Gary is a young man with a lot to say. He grasps ideas quickly and is very articulate, but his writing is often incomprehensible because most of the words he uses are misspelt. He is interested in science, but much of the specialist terminology is beyond his spelling skills. Wordbar, a new product from Crick Software, gives him easy access to vocabulary such as "intestine", "metabolism" and "enzyme". It lets him write what he knows about the digestive system, for instance.
Word Bar is essentially a very simple idea. It is a series of grids containing words or phrases, including personal dictionaries. Users click on cells to insert text and to hear words. John and Ann Crick are particularly proud of Wordbar. "What we wanted was to produce a package which would help those working in the secondary or adult sector," says John. With grids on Vietnam, Dickens and the Cold War, these materials look and feel quite different from Clicker.
Ann Crick is the author of the files. She teaches children with moderate learning difficulties and has been impressed by the work done both in Britain and Australia on writing frames. "There has been a shortage of software to support the work done by classroom teachers," she says. "Too often writing can be unrelated to other areas of the curriculum and is seen as something that English teachers do."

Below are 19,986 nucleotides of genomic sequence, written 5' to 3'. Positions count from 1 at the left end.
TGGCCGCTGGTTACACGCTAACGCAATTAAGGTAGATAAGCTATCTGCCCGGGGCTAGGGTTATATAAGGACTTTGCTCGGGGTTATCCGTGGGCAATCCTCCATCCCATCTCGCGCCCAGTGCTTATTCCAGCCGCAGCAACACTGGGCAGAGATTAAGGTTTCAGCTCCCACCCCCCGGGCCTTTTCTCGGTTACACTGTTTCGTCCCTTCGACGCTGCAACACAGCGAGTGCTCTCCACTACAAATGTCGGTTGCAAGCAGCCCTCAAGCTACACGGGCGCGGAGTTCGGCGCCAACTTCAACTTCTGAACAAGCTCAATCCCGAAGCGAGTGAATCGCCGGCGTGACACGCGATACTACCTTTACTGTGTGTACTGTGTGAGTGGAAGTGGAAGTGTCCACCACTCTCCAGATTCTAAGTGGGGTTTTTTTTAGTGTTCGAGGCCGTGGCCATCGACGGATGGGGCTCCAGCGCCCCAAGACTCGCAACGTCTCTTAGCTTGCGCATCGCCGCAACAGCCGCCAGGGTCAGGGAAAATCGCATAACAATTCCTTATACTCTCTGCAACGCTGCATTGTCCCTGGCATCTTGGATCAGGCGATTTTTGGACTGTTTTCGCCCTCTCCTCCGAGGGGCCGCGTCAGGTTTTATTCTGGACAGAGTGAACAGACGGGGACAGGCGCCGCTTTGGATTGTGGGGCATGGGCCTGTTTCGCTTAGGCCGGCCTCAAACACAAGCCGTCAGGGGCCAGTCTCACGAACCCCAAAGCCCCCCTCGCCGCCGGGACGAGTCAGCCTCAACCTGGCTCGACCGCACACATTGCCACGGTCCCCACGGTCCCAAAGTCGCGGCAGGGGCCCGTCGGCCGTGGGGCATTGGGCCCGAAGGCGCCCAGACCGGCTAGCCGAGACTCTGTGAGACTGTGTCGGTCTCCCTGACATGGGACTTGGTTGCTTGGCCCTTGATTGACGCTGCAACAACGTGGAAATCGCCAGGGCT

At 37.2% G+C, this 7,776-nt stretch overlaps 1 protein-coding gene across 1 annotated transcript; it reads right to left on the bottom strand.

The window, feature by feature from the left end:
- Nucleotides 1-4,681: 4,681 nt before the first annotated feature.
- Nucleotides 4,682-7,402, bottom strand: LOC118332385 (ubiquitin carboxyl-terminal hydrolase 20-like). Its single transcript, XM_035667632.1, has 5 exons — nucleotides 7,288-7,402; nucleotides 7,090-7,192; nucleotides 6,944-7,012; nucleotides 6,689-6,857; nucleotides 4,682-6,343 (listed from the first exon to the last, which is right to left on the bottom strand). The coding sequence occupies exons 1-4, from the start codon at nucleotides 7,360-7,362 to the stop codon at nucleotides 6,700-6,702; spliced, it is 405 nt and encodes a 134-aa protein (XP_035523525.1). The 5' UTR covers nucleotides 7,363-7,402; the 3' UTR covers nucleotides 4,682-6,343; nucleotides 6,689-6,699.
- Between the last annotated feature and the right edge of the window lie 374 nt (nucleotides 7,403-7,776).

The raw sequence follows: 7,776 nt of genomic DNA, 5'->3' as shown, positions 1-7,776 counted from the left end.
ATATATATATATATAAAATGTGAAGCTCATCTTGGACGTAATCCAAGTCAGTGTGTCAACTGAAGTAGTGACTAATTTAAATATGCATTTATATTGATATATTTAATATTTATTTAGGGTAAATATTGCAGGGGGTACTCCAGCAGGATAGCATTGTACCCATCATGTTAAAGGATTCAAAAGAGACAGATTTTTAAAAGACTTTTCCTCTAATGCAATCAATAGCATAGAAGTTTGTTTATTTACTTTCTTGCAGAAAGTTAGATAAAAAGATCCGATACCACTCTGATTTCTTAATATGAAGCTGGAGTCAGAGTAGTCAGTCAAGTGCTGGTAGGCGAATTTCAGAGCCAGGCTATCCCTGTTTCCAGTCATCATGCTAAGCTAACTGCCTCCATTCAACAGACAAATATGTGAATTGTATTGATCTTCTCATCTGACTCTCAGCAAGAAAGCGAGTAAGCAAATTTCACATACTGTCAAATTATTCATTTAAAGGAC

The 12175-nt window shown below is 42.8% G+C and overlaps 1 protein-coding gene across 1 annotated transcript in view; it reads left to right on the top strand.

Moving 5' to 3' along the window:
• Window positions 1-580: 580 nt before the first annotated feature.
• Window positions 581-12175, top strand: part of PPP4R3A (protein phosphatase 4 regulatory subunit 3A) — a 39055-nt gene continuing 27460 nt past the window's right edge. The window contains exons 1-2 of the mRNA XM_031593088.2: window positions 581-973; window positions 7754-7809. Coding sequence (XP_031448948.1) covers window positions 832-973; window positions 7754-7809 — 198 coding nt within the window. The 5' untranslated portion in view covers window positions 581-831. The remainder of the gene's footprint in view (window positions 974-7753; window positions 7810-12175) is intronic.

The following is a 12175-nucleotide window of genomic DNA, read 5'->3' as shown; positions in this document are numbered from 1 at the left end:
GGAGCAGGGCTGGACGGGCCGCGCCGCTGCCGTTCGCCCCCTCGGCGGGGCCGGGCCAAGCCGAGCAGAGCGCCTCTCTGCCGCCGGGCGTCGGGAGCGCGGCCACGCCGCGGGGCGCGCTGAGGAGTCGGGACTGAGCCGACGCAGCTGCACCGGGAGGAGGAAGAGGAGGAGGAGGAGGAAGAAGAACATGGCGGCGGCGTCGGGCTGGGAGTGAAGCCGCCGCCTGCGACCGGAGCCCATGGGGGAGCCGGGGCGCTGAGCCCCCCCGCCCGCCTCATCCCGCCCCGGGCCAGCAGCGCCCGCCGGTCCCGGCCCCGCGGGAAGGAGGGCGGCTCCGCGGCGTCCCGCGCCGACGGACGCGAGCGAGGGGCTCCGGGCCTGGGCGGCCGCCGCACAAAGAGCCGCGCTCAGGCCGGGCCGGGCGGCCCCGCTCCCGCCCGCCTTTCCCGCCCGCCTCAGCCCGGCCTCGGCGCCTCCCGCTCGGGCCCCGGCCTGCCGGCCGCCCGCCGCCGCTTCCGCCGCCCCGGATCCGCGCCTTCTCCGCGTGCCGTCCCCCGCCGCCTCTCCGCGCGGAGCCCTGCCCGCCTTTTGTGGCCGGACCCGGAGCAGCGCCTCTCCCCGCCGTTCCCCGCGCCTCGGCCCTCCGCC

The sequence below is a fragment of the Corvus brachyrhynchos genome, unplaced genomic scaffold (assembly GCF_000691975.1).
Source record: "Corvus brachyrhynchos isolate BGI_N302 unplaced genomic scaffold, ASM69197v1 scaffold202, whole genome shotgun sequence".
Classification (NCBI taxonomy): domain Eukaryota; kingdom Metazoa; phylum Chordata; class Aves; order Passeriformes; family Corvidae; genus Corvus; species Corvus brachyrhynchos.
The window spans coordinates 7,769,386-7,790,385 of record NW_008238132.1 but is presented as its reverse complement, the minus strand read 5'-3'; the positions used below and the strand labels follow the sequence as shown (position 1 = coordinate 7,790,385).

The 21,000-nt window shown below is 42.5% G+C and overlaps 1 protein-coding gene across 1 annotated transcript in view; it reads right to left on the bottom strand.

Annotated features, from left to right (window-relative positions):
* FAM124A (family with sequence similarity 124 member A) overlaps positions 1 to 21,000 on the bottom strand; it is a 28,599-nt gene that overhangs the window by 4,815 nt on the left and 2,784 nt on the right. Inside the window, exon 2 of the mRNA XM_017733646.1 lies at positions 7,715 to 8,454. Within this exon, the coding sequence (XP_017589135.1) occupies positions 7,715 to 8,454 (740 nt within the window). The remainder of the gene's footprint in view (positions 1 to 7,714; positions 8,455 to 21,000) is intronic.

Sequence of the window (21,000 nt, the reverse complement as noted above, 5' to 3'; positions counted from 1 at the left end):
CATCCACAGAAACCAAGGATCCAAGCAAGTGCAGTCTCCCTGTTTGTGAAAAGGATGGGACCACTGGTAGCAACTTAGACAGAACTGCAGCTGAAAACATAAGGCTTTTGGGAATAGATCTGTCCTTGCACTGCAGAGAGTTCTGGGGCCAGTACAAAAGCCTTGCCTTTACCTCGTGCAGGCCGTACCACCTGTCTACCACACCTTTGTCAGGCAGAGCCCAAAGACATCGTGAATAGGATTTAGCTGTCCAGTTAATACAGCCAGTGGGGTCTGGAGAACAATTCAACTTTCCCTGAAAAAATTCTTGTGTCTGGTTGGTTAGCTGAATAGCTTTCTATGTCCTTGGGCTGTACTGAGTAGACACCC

The frames cover a range of genres including narrative, persuasive writing and formulating arguments. The "useful phrases" encourage fluency and also act as a memory prompt. They help students to develop more sophisticated, structured writing, with a range of syntax.
Sally McKeown Wordbar CD-Rom for Windows PCs pound;50 (single-user); pound;75 (five-user); pound;125 (10-user); pound;175 (15-user); pound;225, (20-user); pound;475, (50-user).
Site licence (pound;875) Crick Software 01604 671691 www.cricksoft.com